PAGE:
Ireland, 1978. Pat Farnon is quietly giving an entire new level of meaning to the phrase “walk a mile in someone else’s shoes”. Or at least, he’s quiet on the outside. Inwardly, this man, who is mute and middle-aged who lives alone and repairs shoes in a rural cottage, is alive with chatter and intelligence and jokes.

The Man in the Woman’s Shoes is a one man show. Mikel Murfi treats his audience to 75 golden minutes inside Pat’s head, and each one is revelatory. We follow Pat Fernon as he walks five miles into town to break in a pair of women’s shoes, attends to his various matters of business, and walks home again.

This piece, which Murfi researched and wrote and describes as “nostalgic and purposefully sentimental” is a celebration of the creativity and spirit older people in Ireland. But it’s also a meditation on the importance of putting your noisy, busy life on pause occasionally to listen and take in the world and the people around you. Pat cannot talk so he listens and empathises and reflects – even juicer, he is privy to all manner of secrets from the people of the town.

Murfi’s writing is simple but eloquent, with detailed descriptions of rural Ireland that paint vivid pastoral pictures on the bare stage around him. He makes a gentle and affectionate critique of Irish Catholicism and is similarly amusing in his commentary on the characters of village life. His stream of consciousness gives us an insight into Pat’s head and allows us to see the world through his eyes, complete with ancient folklore and wisdom as old as the hills.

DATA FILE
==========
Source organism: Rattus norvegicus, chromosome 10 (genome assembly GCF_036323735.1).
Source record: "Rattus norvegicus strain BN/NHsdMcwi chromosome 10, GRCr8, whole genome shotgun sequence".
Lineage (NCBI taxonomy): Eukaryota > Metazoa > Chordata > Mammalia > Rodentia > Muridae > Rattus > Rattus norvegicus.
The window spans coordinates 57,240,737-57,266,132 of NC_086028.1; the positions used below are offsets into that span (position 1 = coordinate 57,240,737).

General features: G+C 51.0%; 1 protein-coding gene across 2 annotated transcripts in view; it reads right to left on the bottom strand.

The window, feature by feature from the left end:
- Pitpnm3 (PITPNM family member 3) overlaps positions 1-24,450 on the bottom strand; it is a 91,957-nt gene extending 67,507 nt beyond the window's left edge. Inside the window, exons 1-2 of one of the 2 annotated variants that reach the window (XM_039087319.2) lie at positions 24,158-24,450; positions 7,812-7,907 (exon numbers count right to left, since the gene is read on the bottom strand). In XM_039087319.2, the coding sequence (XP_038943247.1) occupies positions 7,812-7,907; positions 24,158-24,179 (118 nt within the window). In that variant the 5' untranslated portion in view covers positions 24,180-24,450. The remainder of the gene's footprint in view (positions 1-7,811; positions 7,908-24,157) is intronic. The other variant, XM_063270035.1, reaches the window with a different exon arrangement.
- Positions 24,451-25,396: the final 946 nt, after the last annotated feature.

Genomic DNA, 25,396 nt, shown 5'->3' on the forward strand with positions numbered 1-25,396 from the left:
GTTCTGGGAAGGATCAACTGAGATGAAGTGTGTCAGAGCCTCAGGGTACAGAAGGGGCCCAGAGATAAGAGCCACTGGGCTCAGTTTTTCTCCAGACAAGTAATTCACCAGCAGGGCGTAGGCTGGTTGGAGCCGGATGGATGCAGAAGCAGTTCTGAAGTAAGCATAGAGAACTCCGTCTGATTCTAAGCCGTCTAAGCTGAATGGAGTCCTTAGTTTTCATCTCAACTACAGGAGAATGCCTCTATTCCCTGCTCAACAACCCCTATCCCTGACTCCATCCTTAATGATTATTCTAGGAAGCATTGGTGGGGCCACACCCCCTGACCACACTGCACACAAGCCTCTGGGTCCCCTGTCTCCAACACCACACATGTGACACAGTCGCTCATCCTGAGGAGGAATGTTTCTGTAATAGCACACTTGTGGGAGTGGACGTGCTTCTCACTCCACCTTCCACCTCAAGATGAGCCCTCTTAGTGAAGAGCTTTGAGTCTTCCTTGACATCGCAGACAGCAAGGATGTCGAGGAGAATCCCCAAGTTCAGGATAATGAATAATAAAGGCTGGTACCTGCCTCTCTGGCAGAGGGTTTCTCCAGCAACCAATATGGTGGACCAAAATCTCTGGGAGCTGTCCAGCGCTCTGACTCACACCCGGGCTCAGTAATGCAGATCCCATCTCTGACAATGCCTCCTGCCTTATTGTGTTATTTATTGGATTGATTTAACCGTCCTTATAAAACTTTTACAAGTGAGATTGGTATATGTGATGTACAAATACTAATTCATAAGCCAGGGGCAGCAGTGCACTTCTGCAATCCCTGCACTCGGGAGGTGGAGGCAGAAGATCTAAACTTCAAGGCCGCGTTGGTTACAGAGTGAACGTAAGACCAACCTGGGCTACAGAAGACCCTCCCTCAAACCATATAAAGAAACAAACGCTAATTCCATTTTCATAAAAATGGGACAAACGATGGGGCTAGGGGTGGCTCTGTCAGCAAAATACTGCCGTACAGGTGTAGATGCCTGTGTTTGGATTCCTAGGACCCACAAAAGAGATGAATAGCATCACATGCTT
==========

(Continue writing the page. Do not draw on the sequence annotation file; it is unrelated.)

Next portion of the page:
His acting is superb – energetic and multi-faceted with exceptional use of impersonation and mime. Murfi brings a whole farmyard of animals to the stage with only his mannerisms and vocal chords, and he adopts tongue-in-cheek impressions of the people he encounters throughout the day to play out their conversations. Pat’s wry, knowing smile elicits smiles on many faces in the audience and his exuberant physicality provokes plenty of loud laughter.

The play has a whole has a tangible sense of pride and purpose. It has that self-contained element of a very simple yet complete piece of theatre. This is not a play that leaves you feeling restless and questioning – The Man in the Woman’s Shoes understands itself utterly and, in some small way, might even help you understand yourself better too.

Reviewed by Annabel Mellor
Photo: Mark Douet